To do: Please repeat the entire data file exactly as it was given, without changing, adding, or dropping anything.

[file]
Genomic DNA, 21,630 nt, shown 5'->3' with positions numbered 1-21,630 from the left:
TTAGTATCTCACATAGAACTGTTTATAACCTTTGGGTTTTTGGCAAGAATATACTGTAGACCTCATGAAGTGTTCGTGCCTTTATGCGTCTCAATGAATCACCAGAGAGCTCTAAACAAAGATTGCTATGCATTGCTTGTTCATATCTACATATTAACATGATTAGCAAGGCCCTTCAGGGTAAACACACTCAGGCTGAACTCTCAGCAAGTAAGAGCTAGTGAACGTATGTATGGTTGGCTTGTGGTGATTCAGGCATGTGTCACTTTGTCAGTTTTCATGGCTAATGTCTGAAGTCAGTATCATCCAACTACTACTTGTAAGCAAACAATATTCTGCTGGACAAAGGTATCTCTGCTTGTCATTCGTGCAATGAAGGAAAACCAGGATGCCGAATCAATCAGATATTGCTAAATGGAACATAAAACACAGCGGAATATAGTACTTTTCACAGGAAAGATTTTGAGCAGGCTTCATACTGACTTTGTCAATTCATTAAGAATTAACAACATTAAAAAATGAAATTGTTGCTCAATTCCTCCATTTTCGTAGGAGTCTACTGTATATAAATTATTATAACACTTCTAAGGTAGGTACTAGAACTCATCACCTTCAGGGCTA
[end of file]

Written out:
Genomic DNA, 21,630 nt, shown 5'->3' with positions numbered 1-21,630 from the left:
TTAGTATCTCACATAGAACTGTTTATAACCTTTGGGTTTTTGGCAAGAATATACTGTAGACCTCATGAAGTGTTCGTGCCTTTATGCGTCTCAATGAATCACCAGAGAGCTCTAAACAAAGATTGCTATGCATTGCTTGTTCATATCTACATATTAACATGATTAGCAAGGCCCTTCAGGGTAAACACACTCAGGCTGAACTCTCAGCAAGTAAGAGCTAGTGAACGTATGTATGGTTGGCTTGTGGTGATTCAGGCATGTGTCACTTTGTCAGTTTTCATGGCTAATGTCTGAAGTCAGTATCATCCAACTACTACTTGTAAGCAAACAATATTCTGCTGGACAAAGGTATCTCTGCTTGTCATTCGTGCAATGAAGGAAAACCAGGATGCCGAATCAATCAGATATTGCTAAATGGAACATAAAACACAGCGGAATATAGTACTTTTCACAGGAAAGATTTTGAGCAGGCTTCATACTGACTTTGTCAATTCATTAAGAATTAACAACATTAAAAAATGAAATTGTTGCTCAATTCCTCCATTTTCGTAGGAGTCTACTGTATATAAATTATTATAACACTTCTAAGGTAGGTACTAGAACTCATCACCTTCAGGGCTA